Where to find a braille display for less than the cost of an iPhone
Hello, and welcome to another Tech Tip, my name is Seth Leblond and I am the Assistive Technology Coordinator at Foundation for Blind Children.
Today I want to talk about a really cool braille display that I have actually just acquired for myself.
Throughout my career I have been surrounded by lots of technology and among that technology has been a whole host of different kinds of braille displays. Historically, braille displays have been incredibly expensive, however, some are $2,000-3,000, there’s a class of braille displays in that $3-4,000 range, and there are a whole bunch of braille displays that are available for purchase for more than $4,000. But unless you’re a rehab client, or you are independently wealthy, or you happen to be a student of a school district that can afford this kind of technology, braille displays can be out of reach for most folks no matter how much they love braille.
I recently got my hands on a braille display called the Orbit Reader.
The Orbit Reader is made by a company called the Orbit Research; this braille display is for around $700. The Orbit Reader has brought braille displays into a more affordable price range for consumers.
This Orbit Reader [holds up hand-held device] is an Orbit Reader 20 plus.
I want to talk a little about what that means:
- This has 20 refreshable Braille cells, so when you press keys on the braille display, the braille changes
- 40 Cell Orbit Reader which is about 2x as big as this one [the Orbit Reader 20 Plus].
- Orbit Reader 20 Plus also has some standalone features
- basic text editor
- onboard braille translation-when you create and save a text file even if you type in contracted braille, it will be displayed as regular text if someone else opens that file on a computer
- alarm clock
- appointment calendar
- Orbit Reader 20 is a standalone braille display, you can connect the phone to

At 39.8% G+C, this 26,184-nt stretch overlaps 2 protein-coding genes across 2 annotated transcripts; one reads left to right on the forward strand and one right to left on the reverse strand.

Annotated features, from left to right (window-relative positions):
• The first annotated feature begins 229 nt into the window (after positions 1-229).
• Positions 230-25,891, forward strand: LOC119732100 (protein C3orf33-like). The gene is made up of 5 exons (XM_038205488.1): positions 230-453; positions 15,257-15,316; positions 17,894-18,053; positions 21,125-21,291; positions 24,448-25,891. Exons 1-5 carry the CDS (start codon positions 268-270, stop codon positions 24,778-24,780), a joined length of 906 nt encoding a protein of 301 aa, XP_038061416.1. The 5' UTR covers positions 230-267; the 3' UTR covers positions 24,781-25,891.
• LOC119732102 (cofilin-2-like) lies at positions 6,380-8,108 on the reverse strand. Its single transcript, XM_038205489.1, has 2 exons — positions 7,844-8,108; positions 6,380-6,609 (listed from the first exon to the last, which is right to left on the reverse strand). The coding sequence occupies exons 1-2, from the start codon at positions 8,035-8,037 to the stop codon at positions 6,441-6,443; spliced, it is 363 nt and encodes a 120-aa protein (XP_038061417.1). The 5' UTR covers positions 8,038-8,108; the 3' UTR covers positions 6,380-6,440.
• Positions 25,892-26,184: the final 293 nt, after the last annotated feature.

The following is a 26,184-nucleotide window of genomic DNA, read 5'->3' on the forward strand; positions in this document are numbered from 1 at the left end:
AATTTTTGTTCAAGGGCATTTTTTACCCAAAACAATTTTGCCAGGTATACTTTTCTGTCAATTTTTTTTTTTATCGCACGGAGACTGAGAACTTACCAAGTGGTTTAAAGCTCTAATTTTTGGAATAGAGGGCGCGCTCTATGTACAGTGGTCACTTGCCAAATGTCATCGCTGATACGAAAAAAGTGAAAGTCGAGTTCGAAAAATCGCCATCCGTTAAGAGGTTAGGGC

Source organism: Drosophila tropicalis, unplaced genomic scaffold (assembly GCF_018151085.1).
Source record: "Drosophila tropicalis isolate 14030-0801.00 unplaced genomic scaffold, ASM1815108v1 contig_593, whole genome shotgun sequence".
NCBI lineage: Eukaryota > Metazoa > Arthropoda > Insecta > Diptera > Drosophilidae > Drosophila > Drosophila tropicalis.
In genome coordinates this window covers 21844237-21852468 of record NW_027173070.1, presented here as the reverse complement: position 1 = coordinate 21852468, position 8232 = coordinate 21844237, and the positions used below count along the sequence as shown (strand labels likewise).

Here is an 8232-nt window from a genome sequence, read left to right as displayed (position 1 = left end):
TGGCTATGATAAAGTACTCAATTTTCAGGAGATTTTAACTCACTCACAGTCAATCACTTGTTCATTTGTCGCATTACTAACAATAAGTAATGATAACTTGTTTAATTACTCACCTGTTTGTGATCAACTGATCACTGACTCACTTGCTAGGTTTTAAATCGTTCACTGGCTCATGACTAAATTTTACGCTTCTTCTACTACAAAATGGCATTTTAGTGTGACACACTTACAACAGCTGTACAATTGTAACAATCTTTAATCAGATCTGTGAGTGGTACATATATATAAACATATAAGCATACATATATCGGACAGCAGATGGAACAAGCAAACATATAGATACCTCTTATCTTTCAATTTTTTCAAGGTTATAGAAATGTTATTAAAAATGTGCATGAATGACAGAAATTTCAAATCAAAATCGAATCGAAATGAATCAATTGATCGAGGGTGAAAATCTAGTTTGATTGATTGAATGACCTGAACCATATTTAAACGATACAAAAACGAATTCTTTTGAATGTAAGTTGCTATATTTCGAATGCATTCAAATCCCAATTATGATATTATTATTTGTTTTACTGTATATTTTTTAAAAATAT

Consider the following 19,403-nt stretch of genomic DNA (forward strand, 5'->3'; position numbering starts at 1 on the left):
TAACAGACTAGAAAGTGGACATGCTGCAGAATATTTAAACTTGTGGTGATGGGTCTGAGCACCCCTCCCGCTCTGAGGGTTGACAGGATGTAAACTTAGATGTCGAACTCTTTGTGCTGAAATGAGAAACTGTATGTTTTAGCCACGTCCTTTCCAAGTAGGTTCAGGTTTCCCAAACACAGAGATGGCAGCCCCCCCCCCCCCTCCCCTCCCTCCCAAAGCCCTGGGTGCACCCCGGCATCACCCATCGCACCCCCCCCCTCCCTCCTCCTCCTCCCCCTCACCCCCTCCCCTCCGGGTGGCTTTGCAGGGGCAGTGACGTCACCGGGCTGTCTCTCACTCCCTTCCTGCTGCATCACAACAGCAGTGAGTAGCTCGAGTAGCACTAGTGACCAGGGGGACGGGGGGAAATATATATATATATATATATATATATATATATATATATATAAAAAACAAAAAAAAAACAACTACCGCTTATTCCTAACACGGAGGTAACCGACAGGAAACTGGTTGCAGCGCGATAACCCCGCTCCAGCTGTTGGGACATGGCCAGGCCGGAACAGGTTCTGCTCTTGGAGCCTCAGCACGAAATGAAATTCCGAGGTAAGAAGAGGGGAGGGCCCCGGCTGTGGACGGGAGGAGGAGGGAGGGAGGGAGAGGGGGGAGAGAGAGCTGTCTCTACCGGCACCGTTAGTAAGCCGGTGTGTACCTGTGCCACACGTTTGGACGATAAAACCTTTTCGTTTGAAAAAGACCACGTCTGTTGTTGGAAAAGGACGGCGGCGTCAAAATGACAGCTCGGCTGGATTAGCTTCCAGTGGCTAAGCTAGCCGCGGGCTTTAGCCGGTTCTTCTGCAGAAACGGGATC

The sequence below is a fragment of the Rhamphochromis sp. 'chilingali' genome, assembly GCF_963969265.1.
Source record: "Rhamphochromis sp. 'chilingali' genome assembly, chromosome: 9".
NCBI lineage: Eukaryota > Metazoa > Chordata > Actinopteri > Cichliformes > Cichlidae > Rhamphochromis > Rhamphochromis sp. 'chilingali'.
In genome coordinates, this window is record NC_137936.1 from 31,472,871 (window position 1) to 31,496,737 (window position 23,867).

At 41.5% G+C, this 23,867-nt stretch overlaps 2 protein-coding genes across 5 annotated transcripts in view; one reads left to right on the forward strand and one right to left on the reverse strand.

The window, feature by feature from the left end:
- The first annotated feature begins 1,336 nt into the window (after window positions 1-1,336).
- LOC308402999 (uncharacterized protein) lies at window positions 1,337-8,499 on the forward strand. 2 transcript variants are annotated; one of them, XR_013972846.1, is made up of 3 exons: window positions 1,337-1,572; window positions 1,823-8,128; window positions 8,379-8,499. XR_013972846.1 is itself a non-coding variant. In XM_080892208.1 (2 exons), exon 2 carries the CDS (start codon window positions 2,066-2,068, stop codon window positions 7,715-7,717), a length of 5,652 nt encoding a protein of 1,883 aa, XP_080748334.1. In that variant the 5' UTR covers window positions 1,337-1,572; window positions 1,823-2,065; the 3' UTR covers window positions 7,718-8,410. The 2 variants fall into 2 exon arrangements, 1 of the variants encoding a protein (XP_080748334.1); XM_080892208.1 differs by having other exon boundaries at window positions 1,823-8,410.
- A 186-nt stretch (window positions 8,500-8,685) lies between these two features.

The Braille display itself provides incredibly “unique signage quality braille”, or high-quality braille, and as someone who has been reading braille since age 3, I can tell you that that is absolutely true.
How to Use the Orbit Reader 20 Plus Braille Display:
To activate the menu, press these buttons:
the select buttons + the up arrow = access to all of the settings in the display
For just $50 more on the Orbit Reader, you will gain access to an assortment of helpful features, some of which include being able to…
- discover the battery percentage life of the device
- use arrow controls to move throughout the menu
- adjust cursor blink rate
- adjust different features that allow you to connect to your phone, tablet, or laptop/computer
- access braille translation settings for the onboard features of this product
- load books onto through use of the SD card
Bottom Line: This braille display is compact, has very high-quality braille, intriguing standalone options, excellent connectivity to computer, smartphones, and tables, and is available for only a fraction of the cost of conventional braille displays.
That’s not to say that other Braille displays aren’t wonderful options, some have better features, and most are a lot quieter, but the Orbit Reader is absolutely the best value for money available on the braille display market today.
For more information on the Orbit Reader or any of Orbit Research’s products, go to orbitresearch.com and check out what they have to offer!
I hope you found this interesting, and we’ll be back again soon with another tech tip.